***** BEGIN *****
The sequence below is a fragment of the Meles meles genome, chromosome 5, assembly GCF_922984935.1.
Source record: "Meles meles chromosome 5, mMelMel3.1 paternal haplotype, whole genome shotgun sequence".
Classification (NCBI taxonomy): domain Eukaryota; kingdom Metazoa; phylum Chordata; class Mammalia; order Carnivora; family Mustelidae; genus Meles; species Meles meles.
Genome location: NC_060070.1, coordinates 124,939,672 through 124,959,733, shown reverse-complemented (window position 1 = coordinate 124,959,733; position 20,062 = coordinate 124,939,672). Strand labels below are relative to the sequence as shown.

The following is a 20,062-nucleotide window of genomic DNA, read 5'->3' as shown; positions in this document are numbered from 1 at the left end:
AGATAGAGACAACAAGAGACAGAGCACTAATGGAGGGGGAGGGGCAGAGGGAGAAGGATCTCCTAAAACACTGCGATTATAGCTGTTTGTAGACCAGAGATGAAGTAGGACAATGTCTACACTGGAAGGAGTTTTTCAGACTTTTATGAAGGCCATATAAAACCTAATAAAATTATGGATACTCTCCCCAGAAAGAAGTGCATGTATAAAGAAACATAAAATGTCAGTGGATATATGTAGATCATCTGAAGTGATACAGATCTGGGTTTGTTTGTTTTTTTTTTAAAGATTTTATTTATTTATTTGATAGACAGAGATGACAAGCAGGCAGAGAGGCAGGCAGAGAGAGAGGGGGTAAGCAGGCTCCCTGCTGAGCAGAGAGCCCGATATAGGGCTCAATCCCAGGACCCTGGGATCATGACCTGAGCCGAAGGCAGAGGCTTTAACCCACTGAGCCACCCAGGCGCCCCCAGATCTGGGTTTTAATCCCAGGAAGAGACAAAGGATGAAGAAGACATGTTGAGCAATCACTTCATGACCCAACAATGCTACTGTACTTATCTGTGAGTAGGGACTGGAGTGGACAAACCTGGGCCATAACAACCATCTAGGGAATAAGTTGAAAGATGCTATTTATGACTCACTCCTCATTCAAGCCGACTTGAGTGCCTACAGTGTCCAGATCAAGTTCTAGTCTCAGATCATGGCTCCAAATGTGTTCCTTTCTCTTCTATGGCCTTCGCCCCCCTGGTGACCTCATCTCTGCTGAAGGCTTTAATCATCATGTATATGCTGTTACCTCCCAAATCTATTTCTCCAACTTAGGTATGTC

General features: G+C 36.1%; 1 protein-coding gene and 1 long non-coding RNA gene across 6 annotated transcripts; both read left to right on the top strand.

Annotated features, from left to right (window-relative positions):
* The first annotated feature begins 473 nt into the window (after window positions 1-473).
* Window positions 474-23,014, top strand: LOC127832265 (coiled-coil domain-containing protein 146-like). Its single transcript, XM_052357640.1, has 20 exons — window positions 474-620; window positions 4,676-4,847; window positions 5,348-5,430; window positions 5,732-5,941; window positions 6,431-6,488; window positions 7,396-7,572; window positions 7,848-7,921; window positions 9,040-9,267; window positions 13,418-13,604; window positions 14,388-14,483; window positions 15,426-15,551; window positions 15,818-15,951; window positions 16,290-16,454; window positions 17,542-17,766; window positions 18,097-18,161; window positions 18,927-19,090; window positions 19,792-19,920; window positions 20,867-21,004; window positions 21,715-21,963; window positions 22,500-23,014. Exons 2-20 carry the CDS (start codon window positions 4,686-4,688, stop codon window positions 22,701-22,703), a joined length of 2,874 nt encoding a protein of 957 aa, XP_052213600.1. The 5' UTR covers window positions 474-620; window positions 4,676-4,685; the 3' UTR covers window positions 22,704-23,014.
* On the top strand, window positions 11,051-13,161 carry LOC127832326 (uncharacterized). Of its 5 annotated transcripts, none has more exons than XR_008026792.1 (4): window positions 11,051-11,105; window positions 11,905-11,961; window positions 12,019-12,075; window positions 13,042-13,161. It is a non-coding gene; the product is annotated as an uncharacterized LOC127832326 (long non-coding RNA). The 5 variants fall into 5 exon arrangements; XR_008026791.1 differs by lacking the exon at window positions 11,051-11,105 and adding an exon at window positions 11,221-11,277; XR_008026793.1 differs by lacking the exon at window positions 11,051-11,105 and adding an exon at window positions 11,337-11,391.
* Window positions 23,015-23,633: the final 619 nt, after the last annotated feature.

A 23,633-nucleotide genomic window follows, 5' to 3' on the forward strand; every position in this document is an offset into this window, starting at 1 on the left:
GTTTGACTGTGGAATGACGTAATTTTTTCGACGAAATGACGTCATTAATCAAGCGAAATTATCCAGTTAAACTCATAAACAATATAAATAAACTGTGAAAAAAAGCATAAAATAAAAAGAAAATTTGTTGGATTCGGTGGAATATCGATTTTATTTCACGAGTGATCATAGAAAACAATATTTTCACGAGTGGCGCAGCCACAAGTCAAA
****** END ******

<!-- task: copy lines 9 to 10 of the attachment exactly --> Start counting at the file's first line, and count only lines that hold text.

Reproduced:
* The first annotated feature begins 473 nt into the window (after window positions 1-473).
* Window positions 474-23,014, top strand: LOC127832265 (coiled-coil domain-containing protein 146-like). Its single transcript, XM_052357640.1, has 20 exons — window positions 474-620; window positions 4,676-4,847; window positions 5,348-5,430; window positions 5,732-5,941; window positions 6,431-6,488; window positions 7,396-7,572; window positions 7,848-7,921; window positions 9,040-9,267; window positions 13,418-13,604; window positions 14,388-14,483; window positions 15,426-15,551; window positions 15,818-15,951; window positions 16,290-16,454; window positions 17,542-17,766; window positions 18,097-18,161; window positions 18,927-19,090; window positions 19,792-19,920; window positions 20,867-21,004; window positions 21,715-21,963; window positions 22,500-23,014. Exons 2-20 carry the CDS (start codon window positions 4,686-4,688, stop codon window positions 22,701-22,703), a joined length of 2,874 nt encoding a protein of 957 aa, XP_052213600.1. The 5' UTR covers window positions 474-620; window positions 4,676-4,685; the 3' UTR covers window positions 22,704-23,014.